How the Visions and Incidents Found in Daniel Would Encourage the Jews to Remain Steadfast in Following the Covenant
It comprises six stories of the trials of Daniel and his companions while they served at the court of Babylon, as well as four visions of the end of the world. The book takes its name, not from the author, who is actually unknown, but from its hero, a 6th century Jew. Internal evidence indicates that the book was written during the Maccabean wars (167 - 164 BC). Daniel is a form of Apocalyptic Literature rather than prophecy; it is cast in symbolic imagery about the end of time and is attributed to an earlier authority. The book was intended to encourage Jews in the face of religious persecution by the Hellenistic kingdom of the Seleucids and their Jewish sympathizers. Daniel contains the only certain Old Testament reference to bodily Resurrection, presents a form of the Son of Man tradition influential in the Gospel traditions about Jesus Christ, and was a primary source for the visions of the New Testament Book of Revelation.
2) revealed their external manifestations primarily: their relative power and glory. What He showed Daniel about them under the figures of wild animals (chs. 7 and 8) revealed their internal character primarily: their haughtiness, brutality, aggressiveness, vileness, etc. Note that these were all wild animals and birds of prey, symbolizing their hostility toward one another. The second general subject of prophecy in Daniel is the Israelites. This is a particular element within humanity, namely: Israel. God also told us how He would direct the affairs of His chosen people in the future. Essentially He will do this in two stages, both of which were future from Daniel's perspective in history, but only one of which is future from our perspective. The first stage, or near future, involved Israel's affairs culminating in a great persecution under a Greek ruler: Antiochus Epiphanes (9:23-26; 11:2-35). This persecution happened in the second century B.C. The second stage, or far future, involved Israel's affairs culminating in a greater persecution under a Roman (Roman-like?) ruler: the Antichrist (9:27; 11:36-45). This would happen in the far future. Daniel struggled to understand this revelation because these two antagonists were both future from his perspective. God did not specify that they would be separate individuals. We can understand this revelation more easily than Daniel could, because one antagonist has appeared and the other has not yet appeared. Similarly, the Old Testament prophets struggled to understand God's revelation about the two advents of Christ (Isa. 61:1-2). From our perspective, we now understand that He had always predicted two advents of Messiah, and that we live between them. The third general subject of prophecy in Daniel is God Himself. It is God's sovereign control over time and space that He stressed in the Book of Daniel. However, two sub-revelations help us appreciate Yahweh's sovereignty, namely: His wisdom, and His power.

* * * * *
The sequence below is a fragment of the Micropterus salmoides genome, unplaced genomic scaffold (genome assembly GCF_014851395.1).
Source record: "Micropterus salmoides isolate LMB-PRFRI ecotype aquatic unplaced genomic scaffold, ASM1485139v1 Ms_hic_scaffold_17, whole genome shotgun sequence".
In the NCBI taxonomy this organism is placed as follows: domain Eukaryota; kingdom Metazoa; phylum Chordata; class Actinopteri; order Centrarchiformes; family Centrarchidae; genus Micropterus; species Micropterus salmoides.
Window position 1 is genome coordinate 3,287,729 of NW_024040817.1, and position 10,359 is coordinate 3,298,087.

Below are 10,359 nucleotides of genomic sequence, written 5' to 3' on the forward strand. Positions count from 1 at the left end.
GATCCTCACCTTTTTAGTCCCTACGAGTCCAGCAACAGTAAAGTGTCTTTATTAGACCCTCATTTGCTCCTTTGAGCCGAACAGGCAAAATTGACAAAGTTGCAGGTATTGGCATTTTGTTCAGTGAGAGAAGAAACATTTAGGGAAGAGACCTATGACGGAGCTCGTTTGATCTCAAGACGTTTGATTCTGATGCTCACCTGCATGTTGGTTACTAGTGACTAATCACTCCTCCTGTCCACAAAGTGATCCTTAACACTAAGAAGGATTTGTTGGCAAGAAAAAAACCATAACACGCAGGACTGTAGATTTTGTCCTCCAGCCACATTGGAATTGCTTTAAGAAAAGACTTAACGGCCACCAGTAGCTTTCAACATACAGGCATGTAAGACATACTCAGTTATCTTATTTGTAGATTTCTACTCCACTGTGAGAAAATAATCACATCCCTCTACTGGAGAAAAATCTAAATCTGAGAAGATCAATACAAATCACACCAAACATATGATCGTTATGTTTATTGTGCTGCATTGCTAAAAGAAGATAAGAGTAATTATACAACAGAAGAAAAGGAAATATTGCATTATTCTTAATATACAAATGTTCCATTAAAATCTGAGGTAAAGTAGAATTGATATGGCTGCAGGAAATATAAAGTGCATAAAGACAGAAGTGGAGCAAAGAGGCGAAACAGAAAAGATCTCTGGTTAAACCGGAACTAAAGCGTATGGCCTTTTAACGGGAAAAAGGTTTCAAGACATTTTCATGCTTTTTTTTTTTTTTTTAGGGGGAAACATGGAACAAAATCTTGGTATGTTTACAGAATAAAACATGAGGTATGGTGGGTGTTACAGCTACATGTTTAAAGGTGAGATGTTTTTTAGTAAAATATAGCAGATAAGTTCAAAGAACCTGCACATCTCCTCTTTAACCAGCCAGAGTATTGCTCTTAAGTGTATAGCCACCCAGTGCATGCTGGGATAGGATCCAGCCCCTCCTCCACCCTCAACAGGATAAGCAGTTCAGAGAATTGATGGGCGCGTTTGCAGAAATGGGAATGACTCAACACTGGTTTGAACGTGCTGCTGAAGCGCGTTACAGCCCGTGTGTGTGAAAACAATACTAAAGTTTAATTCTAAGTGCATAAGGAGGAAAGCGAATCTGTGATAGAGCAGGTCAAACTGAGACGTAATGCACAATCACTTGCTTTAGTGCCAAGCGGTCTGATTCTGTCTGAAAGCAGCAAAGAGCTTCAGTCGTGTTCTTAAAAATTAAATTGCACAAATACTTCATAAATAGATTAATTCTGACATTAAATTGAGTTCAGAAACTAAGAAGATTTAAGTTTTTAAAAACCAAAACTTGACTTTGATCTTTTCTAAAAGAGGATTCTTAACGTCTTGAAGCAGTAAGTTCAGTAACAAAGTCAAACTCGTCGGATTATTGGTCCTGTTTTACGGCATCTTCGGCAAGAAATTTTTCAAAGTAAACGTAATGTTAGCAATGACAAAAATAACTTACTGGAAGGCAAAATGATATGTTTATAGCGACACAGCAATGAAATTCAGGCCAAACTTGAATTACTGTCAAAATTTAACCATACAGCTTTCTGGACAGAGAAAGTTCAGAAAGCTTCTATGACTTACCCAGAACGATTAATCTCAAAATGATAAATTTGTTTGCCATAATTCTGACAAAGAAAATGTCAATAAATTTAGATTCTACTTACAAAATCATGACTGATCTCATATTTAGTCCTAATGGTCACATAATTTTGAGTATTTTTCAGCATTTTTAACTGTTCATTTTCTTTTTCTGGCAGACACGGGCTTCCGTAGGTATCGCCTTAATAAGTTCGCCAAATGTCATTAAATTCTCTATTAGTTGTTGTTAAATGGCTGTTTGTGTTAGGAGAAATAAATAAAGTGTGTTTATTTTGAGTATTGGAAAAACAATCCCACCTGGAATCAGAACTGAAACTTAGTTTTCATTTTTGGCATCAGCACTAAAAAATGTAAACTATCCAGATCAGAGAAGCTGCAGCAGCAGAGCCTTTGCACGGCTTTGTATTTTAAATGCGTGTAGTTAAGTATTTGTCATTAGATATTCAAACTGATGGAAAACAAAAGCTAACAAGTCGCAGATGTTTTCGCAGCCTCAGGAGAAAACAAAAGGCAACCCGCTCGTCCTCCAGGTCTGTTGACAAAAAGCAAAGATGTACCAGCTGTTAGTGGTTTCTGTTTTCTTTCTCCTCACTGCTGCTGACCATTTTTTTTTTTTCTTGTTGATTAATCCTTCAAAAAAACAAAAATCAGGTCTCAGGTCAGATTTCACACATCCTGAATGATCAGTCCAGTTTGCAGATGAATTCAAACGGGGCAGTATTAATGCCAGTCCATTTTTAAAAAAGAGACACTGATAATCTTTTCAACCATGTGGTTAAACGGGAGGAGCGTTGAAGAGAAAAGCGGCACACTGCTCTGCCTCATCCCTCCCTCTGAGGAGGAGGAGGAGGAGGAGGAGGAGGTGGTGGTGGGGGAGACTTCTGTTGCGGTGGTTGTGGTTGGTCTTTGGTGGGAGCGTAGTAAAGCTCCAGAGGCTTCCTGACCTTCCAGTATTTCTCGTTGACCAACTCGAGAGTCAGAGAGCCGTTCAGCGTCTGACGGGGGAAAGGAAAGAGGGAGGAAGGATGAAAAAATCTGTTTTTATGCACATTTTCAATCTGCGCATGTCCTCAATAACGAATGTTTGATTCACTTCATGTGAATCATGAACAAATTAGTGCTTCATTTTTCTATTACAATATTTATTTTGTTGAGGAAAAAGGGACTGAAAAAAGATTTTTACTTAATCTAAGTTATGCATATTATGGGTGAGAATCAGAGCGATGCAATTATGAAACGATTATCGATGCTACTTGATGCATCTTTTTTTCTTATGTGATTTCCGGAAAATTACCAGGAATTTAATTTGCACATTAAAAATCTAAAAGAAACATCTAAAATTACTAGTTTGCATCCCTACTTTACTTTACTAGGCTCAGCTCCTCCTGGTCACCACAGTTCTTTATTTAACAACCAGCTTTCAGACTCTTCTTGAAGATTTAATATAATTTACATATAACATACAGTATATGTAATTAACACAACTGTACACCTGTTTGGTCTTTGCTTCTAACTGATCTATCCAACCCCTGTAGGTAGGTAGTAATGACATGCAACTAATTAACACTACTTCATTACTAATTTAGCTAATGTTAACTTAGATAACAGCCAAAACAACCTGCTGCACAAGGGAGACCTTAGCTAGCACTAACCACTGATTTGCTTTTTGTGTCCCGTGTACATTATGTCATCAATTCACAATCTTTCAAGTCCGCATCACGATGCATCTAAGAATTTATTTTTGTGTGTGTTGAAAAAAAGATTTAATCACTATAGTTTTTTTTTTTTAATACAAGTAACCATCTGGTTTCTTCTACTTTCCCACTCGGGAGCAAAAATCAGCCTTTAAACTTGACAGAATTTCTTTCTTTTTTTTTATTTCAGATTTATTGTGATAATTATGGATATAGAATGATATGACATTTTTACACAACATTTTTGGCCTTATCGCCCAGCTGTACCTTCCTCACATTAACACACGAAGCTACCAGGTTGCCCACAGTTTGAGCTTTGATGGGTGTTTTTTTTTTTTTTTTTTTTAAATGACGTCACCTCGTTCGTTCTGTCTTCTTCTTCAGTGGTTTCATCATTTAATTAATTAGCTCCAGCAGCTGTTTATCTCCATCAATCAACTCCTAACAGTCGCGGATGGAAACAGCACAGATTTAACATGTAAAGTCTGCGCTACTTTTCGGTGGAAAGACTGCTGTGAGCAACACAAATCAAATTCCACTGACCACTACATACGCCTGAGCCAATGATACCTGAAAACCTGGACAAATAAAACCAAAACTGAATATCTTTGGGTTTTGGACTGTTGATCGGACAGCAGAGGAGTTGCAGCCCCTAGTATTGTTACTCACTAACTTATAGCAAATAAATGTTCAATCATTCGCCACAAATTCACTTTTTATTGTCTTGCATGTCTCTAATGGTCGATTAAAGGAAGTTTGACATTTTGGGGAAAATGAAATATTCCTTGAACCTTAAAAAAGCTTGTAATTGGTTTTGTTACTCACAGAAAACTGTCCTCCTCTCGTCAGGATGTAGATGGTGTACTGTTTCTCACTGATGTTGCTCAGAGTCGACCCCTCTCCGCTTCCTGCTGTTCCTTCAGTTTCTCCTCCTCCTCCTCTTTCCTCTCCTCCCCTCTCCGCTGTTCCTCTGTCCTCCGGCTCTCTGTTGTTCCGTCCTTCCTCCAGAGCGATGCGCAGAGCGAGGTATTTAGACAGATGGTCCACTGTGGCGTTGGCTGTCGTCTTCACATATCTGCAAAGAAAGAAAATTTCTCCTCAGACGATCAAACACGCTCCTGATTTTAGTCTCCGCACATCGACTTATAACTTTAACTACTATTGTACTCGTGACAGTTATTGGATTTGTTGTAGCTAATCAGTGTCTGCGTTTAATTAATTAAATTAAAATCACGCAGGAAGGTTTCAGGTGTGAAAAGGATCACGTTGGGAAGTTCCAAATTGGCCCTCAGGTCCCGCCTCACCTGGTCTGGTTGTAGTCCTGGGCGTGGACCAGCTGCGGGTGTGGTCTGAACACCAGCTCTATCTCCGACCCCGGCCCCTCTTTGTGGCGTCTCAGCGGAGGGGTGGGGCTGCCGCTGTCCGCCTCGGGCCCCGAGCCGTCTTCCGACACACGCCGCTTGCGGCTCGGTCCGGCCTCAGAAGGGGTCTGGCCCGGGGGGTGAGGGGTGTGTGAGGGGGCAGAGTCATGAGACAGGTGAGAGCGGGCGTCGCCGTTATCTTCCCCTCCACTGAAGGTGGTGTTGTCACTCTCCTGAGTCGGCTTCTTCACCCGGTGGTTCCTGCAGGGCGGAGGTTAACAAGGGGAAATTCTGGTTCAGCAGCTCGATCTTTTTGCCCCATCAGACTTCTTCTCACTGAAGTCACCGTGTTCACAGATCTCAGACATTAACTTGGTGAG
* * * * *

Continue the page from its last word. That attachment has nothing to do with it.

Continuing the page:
It is greatly to be desired that prejudice and misunderstanding be gradually eliminated on both sides, in favour of a better understanding of the patrimony they share and to strengthen the links that bind them (Sabbath: Gn 2:1-3). But it must be admitted that many of these passages are capable of providing a pretext for anti-Jewish sentiment and have in fact been used in this way. To avoid mistakes of this kind, it must be kept in mind that the New Testament polemical texts, even those expressed in general terms, have to do with concrete historical contexts and are never meant to be applied to Jews of all times and places merely because they are Jews. The tendency to speak in general terms, to accentuate the adversaries' negative side, and to pass over the positive in silence, failure to consider their motivations and their ultimate good faith, these are characteristics of all polemical language throughout antiquity, and are no less evident in Judaism and primitive Christianity against all kinds of dissidents (Damascus Document 6:19; 19:33-34).
Sabbath: Gn 2:1-3
Damascus Document 6:19; 19:33-34
Discourse of John Paul II in the synagogue of Rome, 13-4-1986: AAS 78 (1986) 1120